Canada proved more of problem. The dairy provisions give the US tariff-free access to 3.6 per cent, up from 3.25 per cent under the never-ratified Trans-Pacific Partnership, of the US$15.2 billion of the Canadian dairy market. Canada agreed to eliminate Class 7 pricing provisions on certain dairy products, while Canada's domestic "supply management system" remained in place. Canada agreed to raise the duty-free limit on purchases from the US to US$150 from the previous US$20 level, allowing Canadian consumers to have greater duty-free access to the US market.
Automobile rules of origin (ROO) requirements mandate that a certain portion of an automobile's value must come from within the governed region. In NAFTA, the required portion was 62.5 per cent. The USMCA increases this requirement by 12.5 percentage points, to 75 per cent of the automobile's value.
The initial proposal from the Trump administration was an increase to 85 per cent, and an added stipulation that 50 per cent of the automotive content be made by United States auto manufacturers.
While the deal's text did not include the more demanding version of this provision, there is concern that the increased domestic sourcing, aimed at promoting US employment, will come with higher input costs and disruptions to existing supply chains.
Upon his election, President Trump also quickly made changes affecting trade relations with other countries. He withdrew from the Paris Climate Agreement, ceased to be part of negotiations for the Trans-Pacific Partnership, and imposed tariffs on Chinese goods.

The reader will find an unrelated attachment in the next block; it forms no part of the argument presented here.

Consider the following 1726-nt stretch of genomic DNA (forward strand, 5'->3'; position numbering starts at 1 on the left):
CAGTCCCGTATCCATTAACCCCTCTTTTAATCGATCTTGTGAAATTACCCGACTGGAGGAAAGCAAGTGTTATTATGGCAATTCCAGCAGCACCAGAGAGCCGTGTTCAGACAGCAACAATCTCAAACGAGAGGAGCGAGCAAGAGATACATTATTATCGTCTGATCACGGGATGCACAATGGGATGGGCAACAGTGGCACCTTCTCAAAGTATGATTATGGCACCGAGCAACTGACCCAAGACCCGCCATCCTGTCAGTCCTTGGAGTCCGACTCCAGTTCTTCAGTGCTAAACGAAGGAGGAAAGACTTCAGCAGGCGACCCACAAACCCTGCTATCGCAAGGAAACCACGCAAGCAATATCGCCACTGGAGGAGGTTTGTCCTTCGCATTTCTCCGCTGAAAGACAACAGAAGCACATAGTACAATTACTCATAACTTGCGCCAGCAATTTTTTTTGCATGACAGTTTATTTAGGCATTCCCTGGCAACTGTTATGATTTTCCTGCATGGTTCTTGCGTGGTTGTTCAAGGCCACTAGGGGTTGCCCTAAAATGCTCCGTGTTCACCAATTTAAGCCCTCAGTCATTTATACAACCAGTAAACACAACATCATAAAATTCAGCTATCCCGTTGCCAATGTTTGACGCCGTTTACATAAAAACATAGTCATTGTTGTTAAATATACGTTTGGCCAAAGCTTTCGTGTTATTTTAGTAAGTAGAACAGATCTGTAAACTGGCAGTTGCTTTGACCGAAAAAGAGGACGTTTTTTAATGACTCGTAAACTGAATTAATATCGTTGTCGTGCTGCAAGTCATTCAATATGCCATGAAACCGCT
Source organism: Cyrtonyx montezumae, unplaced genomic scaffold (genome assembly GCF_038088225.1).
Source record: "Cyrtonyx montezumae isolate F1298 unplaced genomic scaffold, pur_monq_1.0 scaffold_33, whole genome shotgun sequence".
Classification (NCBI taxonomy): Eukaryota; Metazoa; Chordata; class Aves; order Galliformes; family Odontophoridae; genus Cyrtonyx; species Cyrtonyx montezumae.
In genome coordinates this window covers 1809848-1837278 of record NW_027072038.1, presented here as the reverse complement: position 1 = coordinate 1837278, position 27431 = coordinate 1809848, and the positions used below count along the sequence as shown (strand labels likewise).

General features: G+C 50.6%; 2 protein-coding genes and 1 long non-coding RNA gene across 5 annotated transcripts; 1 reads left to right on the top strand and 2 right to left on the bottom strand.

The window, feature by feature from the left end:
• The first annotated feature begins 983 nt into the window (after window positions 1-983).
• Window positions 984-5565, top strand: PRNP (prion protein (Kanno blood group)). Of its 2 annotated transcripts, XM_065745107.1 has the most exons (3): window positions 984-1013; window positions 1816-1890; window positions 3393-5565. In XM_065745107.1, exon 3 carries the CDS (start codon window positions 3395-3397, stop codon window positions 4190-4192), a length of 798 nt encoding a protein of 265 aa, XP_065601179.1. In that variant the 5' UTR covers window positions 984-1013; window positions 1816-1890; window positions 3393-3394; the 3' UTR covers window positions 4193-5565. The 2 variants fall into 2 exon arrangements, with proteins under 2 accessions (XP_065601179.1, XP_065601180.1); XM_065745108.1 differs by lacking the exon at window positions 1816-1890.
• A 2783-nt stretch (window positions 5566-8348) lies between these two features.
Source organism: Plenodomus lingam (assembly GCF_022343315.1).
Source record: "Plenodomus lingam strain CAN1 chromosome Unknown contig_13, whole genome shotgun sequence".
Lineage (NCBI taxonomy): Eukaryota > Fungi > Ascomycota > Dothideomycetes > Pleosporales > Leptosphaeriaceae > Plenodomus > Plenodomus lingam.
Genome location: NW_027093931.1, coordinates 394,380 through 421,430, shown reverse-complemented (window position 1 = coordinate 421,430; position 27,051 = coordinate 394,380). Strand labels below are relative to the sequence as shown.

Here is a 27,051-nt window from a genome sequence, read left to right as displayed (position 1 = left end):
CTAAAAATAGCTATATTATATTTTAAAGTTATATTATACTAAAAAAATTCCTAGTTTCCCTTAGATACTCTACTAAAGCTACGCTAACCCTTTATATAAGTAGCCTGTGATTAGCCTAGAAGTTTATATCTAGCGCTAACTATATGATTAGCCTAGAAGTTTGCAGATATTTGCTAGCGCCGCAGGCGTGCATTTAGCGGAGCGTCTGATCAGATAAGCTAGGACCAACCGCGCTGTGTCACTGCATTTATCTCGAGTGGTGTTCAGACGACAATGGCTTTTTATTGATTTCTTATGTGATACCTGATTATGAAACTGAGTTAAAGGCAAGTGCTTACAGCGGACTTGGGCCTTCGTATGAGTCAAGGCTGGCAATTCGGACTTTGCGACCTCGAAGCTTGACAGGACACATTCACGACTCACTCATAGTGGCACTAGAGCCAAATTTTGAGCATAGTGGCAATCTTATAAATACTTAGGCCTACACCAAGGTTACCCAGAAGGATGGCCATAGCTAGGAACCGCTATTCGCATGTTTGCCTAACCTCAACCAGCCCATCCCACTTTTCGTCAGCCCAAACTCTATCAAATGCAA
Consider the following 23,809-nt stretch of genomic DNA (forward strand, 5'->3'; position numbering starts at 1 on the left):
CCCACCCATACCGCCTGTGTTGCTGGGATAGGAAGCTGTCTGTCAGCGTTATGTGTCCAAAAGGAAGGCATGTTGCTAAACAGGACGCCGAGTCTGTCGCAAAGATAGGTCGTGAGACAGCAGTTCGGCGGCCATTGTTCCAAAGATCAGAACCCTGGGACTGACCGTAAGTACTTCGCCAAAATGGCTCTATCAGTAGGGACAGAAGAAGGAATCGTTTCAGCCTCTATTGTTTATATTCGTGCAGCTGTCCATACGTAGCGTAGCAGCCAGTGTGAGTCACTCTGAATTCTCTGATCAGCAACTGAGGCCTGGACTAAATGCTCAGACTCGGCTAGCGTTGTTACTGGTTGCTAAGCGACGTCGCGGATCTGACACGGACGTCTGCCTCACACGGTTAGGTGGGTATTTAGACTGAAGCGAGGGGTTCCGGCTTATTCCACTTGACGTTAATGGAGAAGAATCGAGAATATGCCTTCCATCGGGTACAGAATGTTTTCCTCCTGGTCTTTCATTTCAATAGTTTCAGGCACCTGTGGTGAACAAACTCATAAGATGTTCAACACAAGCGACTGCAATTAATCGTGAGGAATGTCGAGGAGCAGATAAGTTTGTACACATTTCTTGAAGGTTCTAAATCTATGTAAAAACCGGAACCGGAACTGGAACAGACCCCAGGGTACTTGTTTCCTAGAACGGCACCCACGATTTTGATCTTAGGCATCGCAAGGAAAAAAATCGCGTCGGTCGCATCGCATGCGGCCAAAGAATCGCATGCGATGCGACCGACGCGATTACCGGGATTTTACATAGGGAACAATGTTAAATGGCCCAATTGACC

There were complications from the start. As the US was the dissatisfied element of the tripartite NAFTA deal, Mexico and Canada were more satisified with the status quo than the Americans were and would hostile to any changes that benefited the US and placed Canadians and Mexicans at a disadvantage.
It was ironic that while the criticism of the Trump administration, was vociferous in describing him as a misguided protectionist in a globalised world, in the NAFTA re-negotiations, he was the epitome of bold, brash Yankee free trader while the Canadians and Mexicans fought to preserve their protectionist policies.
Canada had not agreed to the deal. And because Mexico’s outgoing president, Enrique Pena Nieto, left office on December 1, 2018, and 60 days are required as a review period, the deadline for providing the agreed text was the end of September 30, 2018. Negotiators worked around the clock to complete the agreement less than an hour before midnight of that date on a draft text. The next day on October 1, 2018, the USMCA text was published as an agreed-to document.